Born out of resistance to World War I, AFSC has spent a century challenging the impulse toward militarism and violence. From the Peace Caravans of the 1920s to our current Humanize, Not Militarize art and activism project, we have promoted the vision that peace is achievable only by cooperation and caring for the needs of all humanity.

Through two world wars and many regional conflicts, AFSC has argued for dialogue and diplomacy and exposed the human and financial costs of resorting to military force. Our influential 1955 work, “Speak Truth to Power,” identified many of the roots of conflict—poverty, colonialism, and injustice—and laid out clear alternatives to the mass violence used for centuries to resolve international disputes. We have continued to build on that understanding, exposing the ways that militaristic attitudes affect policing, schools, prisons, and other aspects of community life.

As we approach our second century, we are committed, more than ever, to the vision of a nonviolent, secure, and sustainable world, rooted in love and equality.

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  • Cover of a publication by AFSC with a photo of a boy talking to a man and the quotation "Daddy--Must I be cannon-fodder when I grow up?"
    Between the two world wars, AFSC promoted a nonviolent response to world events.
  • Young man stands next to a car while another man sits in the car. The car has a banner on the side for supporting the 1932 disarmament conference.
    From the 1920s to the ‘40s, AFSC trained thousands of young men and women to travel across the country in Peace Caravans speaking door-to-door, in community settings, and on their own radio programs.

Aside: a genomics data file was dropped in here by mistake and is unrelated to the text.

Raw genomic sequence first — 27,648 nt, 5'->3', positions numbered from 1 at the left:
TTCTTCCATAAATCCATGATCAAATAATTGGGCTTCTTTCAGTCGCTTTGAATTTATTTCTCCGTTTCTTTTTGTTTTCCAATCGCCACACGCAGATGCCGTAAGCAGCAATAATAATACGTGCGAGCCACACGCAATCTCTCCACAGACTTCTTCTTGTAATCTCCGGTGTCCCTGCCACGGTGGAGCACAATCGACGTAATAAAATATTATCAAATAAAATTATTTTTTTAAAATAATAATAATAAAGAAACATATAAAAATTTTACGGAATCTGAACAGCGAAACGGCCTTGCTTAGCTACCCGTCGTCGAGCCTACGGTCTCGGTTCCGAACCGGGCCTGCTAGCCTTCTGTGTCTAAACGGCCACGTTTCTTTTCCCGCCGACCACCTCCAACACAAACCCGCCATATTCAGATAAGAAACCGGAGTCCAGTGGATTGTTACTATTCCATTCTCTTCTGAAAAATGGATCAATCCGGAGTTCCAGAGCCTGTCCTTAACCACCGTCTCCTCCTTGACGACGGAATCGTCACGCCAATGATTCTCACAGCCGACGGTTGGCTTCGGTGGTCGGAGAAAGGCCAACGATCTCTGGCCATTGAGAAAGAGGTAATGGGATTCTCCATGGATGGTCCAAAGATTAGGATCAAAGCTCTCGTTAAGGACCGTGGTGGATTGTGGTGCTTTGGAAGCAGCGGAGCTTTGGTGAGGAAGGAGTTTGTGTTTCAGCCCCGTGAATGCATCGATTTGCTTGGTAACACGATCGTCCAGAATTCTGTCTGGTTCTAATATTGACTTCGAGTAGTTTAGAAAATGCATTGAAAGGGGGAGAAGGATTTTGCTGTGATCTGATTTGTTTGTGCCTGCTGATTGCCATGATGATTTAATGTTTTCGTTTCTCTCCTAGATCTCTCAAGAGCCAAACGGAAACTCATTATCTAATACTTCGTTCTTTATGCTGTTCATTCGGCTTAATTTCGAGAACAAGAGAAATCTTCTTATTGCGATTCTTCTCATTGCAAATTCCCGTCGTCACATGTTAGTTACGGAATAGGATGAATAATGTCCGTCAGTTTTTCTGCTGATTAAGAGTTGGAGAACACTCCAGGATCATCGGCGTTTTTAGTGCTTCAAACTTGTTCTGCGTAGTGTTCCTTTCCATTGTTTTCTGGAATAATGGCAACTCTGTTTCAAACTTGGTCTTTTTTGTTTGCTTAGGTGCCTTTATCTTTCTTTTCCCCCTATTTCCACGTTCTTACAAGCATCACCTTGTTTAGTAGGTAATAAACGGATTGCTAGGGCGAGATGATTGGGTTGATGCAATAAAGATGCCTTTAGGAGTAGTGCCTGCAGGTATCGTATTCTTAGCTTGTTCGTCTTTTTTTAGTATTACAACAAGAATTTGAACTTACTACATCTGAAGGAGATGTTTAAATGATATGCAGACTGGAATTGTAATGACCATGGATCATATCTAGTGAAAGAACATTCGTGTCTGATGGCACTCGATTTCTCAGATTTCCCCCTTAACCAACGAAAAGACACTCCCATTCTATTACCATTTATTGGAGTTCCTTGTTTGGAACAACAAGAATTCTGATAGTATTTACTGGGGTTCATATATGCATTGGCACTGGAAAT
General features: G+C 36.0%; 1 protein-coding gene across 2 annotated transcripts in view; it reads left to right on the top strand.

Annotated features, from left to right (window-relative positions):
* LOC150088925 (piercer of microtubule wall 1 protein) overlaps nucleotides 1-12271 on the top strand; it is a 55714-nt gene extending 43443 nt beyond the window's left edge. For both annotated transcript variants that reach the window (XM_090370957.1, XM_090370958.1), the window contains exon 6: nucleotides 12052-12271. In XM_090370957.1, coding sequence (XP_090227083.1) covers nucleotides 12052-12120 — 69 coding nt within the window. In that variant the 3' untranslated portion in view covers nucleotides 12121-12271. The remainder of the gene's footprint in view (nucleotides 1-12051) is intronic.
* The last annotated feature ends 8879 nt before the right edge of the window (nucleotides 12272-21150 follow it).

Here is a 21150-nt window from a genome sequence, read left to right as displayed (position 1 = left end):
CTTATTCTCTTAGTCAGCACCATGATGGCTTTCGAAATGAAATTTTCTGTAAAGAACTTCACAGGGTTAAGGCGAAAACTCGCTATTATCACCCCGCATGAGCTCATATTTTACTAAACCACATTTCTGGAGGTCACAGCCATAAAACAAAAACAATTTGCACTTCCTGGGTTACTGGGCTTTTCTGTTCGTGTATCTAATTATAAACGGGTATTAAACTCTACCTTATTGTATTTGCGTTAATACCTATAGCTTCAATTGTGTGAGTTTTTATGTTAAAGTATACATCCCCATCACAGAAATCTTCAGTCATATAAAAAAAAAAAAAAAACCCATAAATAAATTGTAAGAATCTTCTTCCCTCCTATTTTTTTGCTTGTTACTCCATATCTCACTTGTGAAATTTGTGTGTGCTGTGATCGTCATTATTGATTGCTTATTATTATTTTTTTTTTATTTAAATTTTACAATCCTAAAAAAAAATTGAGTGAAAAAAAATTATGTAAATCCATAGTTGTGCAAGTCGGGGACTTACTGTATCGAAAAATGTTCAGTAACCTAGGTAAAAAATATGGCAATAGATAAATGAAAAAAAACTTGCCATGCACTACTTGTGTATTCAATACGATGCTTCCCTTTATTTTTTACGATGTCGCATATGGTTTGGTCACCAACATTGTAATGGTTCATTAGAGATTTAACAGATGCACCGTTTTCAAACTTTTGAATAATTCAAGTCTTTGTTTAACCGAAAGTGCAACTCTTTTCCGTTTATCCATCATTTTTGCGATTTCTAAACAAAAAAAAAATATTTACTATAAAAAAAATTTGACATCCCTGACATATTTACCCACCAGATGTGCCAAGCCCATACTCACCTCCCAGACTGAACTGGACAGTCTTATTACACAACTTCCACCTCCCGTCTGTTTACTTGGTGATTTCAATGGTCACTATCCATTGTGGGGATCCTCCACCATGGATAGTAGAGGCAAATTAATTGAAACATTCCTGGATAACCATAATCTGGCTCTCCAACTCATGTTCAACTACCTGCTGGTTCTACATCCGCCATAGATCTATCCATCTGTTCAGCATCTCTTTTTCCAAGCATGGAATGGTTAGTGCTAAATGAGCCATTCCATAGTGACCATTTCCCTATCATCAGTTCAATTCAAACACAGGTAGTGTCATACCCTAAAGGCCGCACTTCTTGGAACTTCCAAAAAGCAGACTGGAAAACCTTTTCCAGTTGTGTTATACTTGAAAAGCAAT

• Photograph of a billboard that reads "Never again! Save sons and dollars."
    As war encroached in 1938, AFSC’s emergency peace campaign included billboards such as this one in Santa Ana, California. It turned WWI jingoism on its head and presciently warned “Never again!”
  • Group of young adults sits and stands together on a lawn, under a tree, with a building in the background.
    In the shadow of the Cold War, AFSC sponsored Institutes for International Relations that brought young people together to hear about the “political, economic, social, and religious aspects of peace.”
  • Cover of a publication by AFSC titled "speak truth to power."
    This 1955 publication was the fourth in a series by AFSC exploring alternatives to war. It asserted, “Our truth is an ancient one: that love endures and overcomes; that hatred destroys…” and added a new phrase to the popular lexicon.
  • Cover of a film featuring a photograph of a group of people talking with one another.
    AFSC’s “Speak Truth to Power” inspired a 1962 film about the threat of nuclear war, featuring Hollywood luminaries such as John Raitt and James Whitmore.
  • Group of people seated on the sidewalk, heads bowed in prayer, while one woman stands, holding a sign that reads "Quaker Meeting for Worship for peace in Vietnam."
    During the Vietnam War, we used silent worship as one form of protest against militarism.
  • People examine a bar graph and pie chart displayed on the lawn in front of a state government building.
    In 1986, our giant graphics on the lawn of the Vermont State House revealed that 54 cents out of every tax dollar went to the military.
  • Group of people hold large banners displaying the cost of the Iraq War.
    During the Iraq War, we commissioned economists to calculate the social trade-offs for the $720 million spent each day on the war.
  • Group of people hold a large banner displaying the percentage of the U.S. discretionary budget spent on the military.
    We continue to illuminate the startling percentage of the federal discretionary budget allocated to the military.
  • Group of young adults stand in front of government buildings.
    Participants in the “If I Had Trillion Dollars” video festival raised concerns with their Representatives about the impact of military spending on their lives.
  • Man holds a banner that reads "To stop governing under the influence."
    During the 2016 presidential campaign, we have asked candidates if they will continue to let excessive corporate influence expand our country’s military machine.
  • Poster displays the word "De-militarize."
    Our Humanize, Not Militarize campaign uses poster art and video to address the ways in which the culture of militarism affects every aspect of our lives.